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I Apologize for the National Deficit.

Being a Federal Employee means being a part of something much bigger than many people, including myself, can really comprehend. The FAA employs about 50,000 people, with ~5,000 of them working here in Oklahoma. Susan supervises people in a dozen different states; her supervisor lives in a different state, too. My supervisor works in Oklahoma, and while I don’t manage other people (Thank God; I’m not all that great at managing myself!), I deal with networks and servers and people spanning across all fifty states and into five or six remote countries. Sometimes what I do feels pretty important, although truth by told you would probably need a magnifying glass to find me on any national-level organizational chart.

I’ve been working either with or for the FAA for almost sixteen years now. That many years of dealing with the government warps your sense of reality. I find more and more there are things I have become accustomed to that friends of mine who work in the private sector (or worse, the state) cannot relate to, and vice versa. I’ve never had a leave request of mine denied. I accrue more sick leave than I could hopefully ever use. I’ve attended more than my share of training classes and traveled to dozens of states doing all kinds of interesting work. Like any place of employment my job isn’t all roses, but the longer I’m there the harder it gets to complain about anything other than the normal day-to-day shizz that I’m sure goes on anywhere.

For a couple of weeks whispers of budget cuts had been circulating at work, although nobody knew what, which, or how bad funds would be cut. I’m not worried at all about losing my job (one of those things my friends in the private sector can’t relate to), but I am concerned about how I will perform my job in the future. Actually “concerned” may be too strong of a word, although “curious” doesn’t seem strong enough. That’s another reality I have unfortunately grown to accept: in my world, you do what you can do with what you have. And that’s it.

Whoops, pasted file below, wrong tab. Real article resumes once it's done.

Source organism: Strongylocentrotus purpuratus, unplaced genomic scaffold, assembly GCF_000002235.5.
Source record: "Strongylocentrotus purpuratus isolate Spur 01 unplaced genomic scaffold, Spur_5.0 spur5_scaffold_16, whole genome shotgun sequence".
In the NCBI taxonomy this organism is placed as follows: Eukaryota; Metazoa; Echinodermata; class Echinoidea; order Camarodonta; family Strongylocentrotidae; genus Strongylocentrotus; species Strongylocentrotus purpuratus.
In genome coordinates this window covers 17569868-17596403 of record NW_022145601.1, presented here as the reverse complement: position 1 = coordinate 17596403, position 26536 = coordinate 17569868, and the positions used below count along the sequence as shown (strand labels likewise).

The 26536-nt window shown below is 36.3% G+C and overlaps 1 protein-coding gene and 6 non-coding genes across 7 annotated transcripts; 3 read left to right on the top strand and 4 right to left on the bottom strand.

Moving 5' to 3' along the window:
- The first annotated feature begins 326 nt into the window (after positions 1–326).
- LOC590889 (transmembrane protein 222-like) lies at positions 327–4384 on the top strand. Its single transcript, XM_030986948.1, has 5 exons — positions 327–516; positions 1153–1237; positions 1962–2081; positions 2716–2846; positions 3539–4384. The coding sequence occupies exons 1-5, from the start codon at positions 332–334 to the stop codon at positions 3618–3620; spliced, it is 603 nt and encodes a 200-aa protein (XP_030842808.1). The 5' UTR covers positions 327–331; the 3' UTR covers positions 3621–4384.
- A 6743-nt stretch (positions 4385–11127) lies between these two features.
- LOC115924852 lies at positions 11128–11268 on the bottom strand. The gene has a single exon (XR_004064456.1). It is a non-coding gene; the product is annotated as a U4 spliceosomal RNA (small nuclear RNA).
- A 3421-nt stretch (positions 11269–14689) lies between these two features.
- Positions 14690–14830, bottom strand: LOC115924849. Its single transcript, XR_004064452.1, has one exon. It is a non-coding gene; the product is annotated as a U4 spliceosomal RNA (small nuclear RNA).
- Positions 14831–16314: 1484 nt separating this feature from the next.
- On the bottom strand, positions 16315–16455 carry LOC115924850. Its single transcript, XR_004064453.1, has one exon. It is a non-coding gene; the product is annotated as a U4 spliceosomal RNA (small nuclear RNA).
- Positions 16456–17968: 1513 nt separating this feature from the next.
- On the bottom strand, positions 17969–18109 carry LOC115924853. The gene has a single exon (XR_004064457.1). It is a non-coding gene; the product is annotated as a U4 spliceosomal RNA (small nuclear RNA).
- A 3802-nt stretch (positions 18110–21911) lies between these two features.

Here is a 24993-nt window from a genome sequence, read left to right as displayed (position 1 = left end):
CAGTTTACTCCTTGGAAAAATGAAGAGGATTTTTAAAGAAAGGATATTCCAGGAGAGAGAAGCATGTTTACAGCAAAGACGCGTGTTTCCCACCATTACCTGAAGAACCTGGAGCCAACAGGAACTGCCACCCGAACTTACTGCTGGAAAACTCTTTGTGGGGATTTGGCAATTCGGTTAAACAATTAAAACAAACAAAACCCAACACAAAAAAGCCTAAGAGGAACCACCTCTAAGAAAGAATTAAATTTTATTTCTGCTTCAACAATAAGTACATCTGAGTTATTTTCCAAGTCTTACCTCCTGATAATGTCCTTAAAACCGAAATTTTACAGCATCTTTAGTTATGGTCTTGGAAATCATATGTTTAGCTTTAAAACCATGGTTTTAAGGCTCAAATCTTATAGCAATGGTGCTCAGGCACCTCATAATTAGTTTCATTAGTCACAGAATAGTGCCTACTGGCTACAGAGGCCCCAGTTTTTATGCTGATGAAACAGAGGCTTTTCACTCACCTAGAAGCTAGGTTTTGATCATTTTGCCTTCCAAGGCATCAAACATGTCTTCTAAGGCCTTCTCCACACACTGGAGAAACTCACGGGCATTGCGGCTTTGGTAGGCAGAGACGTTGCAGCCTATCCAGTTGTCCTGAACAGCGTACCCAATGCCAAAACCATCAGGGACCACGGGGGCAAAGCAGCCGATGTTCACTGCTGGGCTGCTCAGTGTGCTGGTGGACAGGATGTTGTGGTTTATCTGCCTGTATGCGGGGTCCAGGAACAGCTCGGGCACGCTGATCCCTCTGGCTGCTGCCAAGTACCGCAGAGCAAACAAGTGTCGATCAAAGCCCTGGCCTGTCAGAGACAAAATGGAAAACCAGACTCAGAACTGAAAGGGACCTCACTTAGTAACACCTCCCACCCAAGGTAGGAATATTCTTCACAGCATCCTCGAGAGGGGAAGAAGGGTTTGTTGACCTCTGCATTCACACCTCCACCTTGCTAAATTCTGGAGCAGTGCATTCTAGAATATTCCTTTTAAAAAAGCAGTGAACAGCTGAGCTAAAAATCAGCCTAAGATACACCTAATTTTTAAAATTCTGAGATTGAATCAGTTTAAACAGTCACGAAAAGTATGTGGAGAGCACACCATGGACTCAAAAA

The rumors were true, and we’re just now beginning to see what’s getting cut. The first official memo we received informed us that, in 2011, we can expect the following: no new hires (this includes backfilling vacant positions), no raises (cost of living, promotion-related, or otherwise), no travel, no training, no conferences, and no new furniture. There are of course stipulations and exceptions to all of these things, but probably not at my level. Thank goodness I just got a new chair; I suspect I’ll be sitting in the same one for years to come.

There are rumors of other cuts to come as well. Rep. Mike Coffman has introduced a bill that would require federal employees to take a 10 day furlough in FY2010. Those two weeks would be unpaid, and employees could not use vacation during that time. As a dual income family with no debt to speak of (house and school loans only; all three cars are paid off) it’s a one-time storm we could weather, but it could cause legitimate hardships for many of our friends and co-workers. At least we’ve got a year’s notice. If that happens, Susan and I plan on trying to coordinate our two-weeks off and plan the road trip of a lifetime. We might even let the kids come.

For many years I worked as a government contractor, which, as I’ve always said, is a double-edged sword; the pay is great, but the job security aspect is always sketchy. In all my years as a contractor I was never out of work or laid off, but I saw lots of people who were, many with little or no notice. As a contractor, my salary was well above the national average when compared to other IT professionals. In 2010 when I returned to federal service from being a contractor I took roughly a 20% pay cut, trading job security for expendable income. My salary now falls right in the middle of the income bell curve; my paycheck is not the reason we as a country are in debt, I assure you.

Aspects of my job are about to change, and soon. Historically we have been a travel-heavy work force, and that will change at least in the short term. We also refresh our hardware more frequently than many other IT shops; that too could change. There are others rumors of restructures and consolidations, but right now they’re rumors and I can’t worry about them. All I can do is hold down my little part of the fort and hope the walls don’t crumble during my watch.

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2 comments to I Apologize for the National Deficit.

  • Brent

    We’ve been doing this at Dell for 3 years now. Probably took that long for the government to get all the proper forms and approvals done. (:

  • Jimmy Ipock

    I found this funny:

    “That many years of dealing with the government warps your sense of reality. ”

    I’ve been here for 15 years, that statement could not be more true. I think far differently than I did when I started.

    Interestingly, I heard about the travel cuts, then received travel orders to go to Disney World for the yearly conference..

    Also got an email from the administrator indicating we are getting a raise. In the government, there is ALWAYS a way around something. It’s just a matter of knowing the way..